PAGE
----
Shopworn, stumblebum prose redeemed by a manic mix of horrific violence, gross-out detail, and a crowd-pleasing sentiment.



Deliciously pernicious, archly melodramatic mean-streets revenger: Teran’s second helping of flawed, brutal L.A. noir is just as annoyingly good as his first (God is a Bullet, 1999).

“We’re going to kill a man tomorrow night . . . it won’t be easy, I know,” homicidal, near-deaf speed-freak Dee Storey lovingly tells her 13-year-old daughter. Dee hopes that Shay will be thrilled that Mom is using her as bait, but though Shay has let her mother rent her to pornographers and perverts, she’s nervous about luring trusting L.A. county sheriff John Scully to an empty patch of desert near Baker City. When she does, overwhelmed by the horror of the deed, Shay can’t administer a final coup de grâce. Left for dead, Scully crawls out of a shallow grave, then finds himself disgraced when evidence turns up that suggests, though doesn’t quite prove, that he was involved in drug dealing. Scully realizes he’s been set up but loses everything—until, 11 years later, crusading, agoraphobic journalist William Worth, a.k.a. Landshark, finds Scully and offers proof that he was a patsy for a vicious plot that succeeded in weakening the state’s case against Charlie Foreman, a loathsome drug-dealer punk linked by sex and drugs to a variety of abominable sociopaths, including former cop and yuppie-slime developer Burgess Ridden. As Landshark tries to persuade the burned-out Scully to help him fight the good fight, Foreman decides to blackmail Ridden over money the developer pocketed from construction projects built on environmentally contaminated land. When he isn’t dropping deathless howlers (“Death has no partners and seeks out the slender dares we pitch against it”), Teran snarls his complicated tale around Shay, who is trying forget her awful childhood and lead an honest life. Alas, just when Shay thinks she’s out, Mom comes to drag her back in.

Shopworn, stumblebum prose redeemed by a manic mix of horrific violence, gross-out detail, and a crowd-pleasing sentiment.

Pub Date: May 11, 2001

ISBN: 0-312-27115-8

Page Count: 366

Publisher: Minotaur

Review Posted Online: May 20, 2010

Kirkus Reviews Issue: March 15, 2001

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A tasty, if not always tasteful, tale of supernatural mayhem that fans of King and Crichton alike will enjoy.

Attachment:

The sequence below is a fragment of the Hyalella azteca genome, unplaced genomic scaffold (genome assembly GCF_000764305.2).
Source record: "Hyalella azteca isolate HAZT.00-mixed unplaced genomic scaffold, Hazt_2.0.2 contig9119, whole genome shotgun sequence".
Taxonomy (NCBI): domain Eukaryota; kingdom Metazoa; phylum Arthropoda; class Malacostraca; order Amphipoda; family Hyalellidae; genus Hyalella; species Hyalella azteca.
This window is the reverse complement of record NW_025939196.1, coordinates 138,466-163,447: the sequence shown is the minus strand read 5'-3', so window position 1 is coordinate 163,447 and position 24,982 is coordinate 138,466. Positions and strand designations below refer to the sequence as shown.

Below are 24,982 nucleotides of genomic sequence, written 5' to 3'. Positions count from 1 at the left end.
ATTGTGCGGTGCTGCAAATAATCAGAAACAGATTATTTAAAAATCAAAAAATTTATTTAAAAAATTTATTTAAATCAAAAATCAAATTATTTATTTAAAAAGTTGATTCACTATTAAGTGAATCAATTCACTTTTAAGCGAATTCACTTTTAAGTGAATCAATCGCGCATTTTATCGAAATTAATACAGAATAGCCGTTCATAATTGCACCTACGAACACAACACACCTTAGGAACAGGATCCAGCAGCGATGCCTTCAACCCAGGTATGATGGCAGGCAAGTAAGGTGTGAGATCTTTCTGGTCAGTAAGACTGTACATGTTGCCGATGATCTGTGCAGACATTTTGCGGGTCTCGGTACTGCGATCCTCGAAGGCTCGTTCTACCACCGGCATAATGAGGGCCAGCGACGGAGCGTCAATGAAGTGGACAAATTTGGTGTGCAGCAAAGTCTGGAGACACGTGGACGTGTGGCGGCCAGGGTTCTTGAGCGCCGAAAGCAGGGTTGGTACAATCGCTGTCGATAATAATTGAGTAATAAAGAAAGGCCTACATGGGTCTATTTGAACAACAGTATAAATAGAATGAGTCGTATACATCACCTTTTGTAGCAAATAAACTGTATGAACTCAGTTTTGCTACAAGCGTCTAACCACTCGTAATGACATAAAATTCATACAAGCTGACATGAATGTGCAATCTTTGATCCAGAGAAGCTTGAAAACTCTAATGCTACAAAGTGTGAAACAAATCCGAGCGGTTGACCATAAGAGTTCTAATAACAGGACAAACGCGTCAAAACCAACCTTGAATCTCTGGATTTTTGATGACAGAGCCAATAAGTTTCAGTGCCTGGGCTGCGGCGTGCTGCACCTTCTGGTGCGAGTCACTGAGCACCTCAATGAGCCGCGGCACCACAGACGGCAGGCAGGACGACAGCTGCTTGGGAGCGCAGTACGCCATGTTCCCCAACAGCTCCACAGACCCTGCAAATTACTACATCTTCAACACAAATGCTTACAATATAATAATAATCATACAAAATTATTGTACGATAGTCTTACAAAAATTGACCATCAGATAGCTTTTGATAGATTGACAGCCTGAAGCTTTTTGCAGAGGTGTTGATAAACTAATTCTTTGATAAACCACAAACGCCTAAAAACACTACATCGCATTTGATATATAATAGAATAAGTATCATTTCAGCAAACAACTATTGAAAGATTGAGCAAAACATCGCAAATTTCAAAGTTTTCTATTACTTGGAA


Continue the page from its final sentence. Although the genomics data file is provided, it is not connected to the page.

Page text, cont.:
Are we not men? We are—well, ask Bigfoot, as Brooks does in this delightful yarn, following on his bestseller World War Z (2006).

A zombie apocalypse is one thing. A volcanic eruption is quite another, for, as the journalist who does a framing voice-over narration for Brooks’ latest puts it, when Mount Rainier popped its cork, “it was the psychological aspect, the hyperbole-fueled hysteria that had ended up killing the most people.” Maybe, but the sasquatches whom the volcano displaced contributed to the statistics, too, if only out of self-defense. Brooks places the epicenter of the Bigfoot war in a high-tech hideaway populated by the kind of people you might find in a Jurassic Park franchise: the schmo who doesn’t know how to do much of anything but tries anyway, the well-intentioned bleeding heart, the know-it-all intellectual who turns out to know the wrong things, the immigrant with a tough backstory and an instinct for survival. Indeed, the novel does double duty as a survival manual, packed full of good advice—for instance, try not to get wounded, for “injury turns you from a giver to a taker. Taking up our resources, our time to care for you.” Brooks presents a case for making room for Bigfoot in the world while peppering his narrative with timely social criticism about bad behavior on the human side of the conflict: The explosion of Rainier might have been better forecast had the president not slashed the budget of the U.S. Geological Survey, leading to “immediate suspension of the National Volcano Early Warning System,” and there’s always someone around looking to monetize the natural disaster and the sasquatch-y onslaught that follows. Brooks is a pro at building suspense even if it plays out in some rather spectacularly yucky episodes, one involving a short spear that takes its name from “the sucking sound of pulling it out of the dead man’s heart and lungs.” Grossness aside, it puts you right there on the scene.